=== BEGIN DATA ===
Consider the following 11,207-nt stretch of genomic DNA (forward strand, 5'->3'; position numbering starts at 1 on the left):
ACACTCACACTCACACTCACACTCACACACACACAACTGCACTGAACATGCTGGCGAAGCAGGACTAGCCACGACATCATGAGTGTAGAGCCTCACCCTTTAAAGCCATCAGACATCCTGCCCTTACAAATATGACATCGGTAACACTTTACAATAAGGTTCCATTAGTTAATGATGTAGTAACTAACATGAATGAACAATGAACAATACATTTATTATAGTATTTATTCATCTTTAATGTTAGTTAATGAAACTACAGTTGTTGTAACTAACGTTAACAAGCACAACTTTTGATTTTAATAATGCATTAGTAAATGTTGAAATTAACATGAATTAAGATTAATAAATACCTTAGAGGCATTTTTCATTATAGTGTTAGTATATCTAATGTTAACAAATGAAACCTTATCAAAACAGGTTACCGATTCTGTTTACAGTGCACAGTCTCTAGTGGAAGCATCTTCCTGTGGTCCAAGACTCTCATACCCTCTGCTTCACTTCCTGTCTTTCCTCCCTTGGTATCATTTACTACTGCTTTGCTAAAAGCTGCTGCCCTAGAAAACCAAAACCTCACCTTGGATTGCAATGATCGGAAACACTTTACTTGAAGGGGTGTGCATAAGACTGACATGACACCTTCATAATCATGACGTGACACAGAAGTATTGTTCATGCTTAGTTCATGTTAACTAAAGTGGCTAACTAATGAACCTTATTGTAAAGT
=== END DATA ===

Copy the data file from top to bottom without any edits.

Consider the following 11,207-nt stretch of genomic DNA (forward strand, 5'->3'; position numbering starts at 1 on the left):
ACACTCACACTCACACTCACACTCACACACACACAACTGCACTGAACATGCTGGCGAAGCAGGACTAGCCACGACATCATGAGTGTAGAGCCTCACCCTTTAAAGCCATCAGACATCCTGCCCTTACAAATATGACATCGGTAACACTTTACAATAAGGTTCCATTAGTTAATGATGTAGTAACTAACATGAATGAACAATGAACAATACATTTATTATAGTATTTATTCATCTTTAATGTTAGTTAATGAAACTACAGTTGTTGTAACTAACGTTAACAAGCACAACTTTTGATTTTAATAATGCATTAGTAAATGTTGAAATTAACATGAATTAAGATTAATAAATACCTTAGAGGCATTTTTCATTATAGTGTTAGTATATCTAATGTTAACAAATGAAACCTTATCAAAACAGGTTACCGATTCTGTTTACAGTGCACAGTCTCTAGTGGAAGCATCTTCCTGTGGTCCAAGACTCTCATACCCTCTGCTTCACTTCCTGTCTTTCCTCCCTTGGTATCATTTACTACTGCTTTGCTAAAAGCTGCTGCCCTAGAAAACCAAAACCTCACCTTGGATTGCAATGATCGGAAACACTTTACTTGAAGGGGTGTGCATAAGACTGACATGACACCTTCATAATCATGACGTGACACAGAAGTATTGTTCATGCTTAGTTCATGTTAACTAAAGTGGCTAACTAATGAACCTTATTGTAAAGT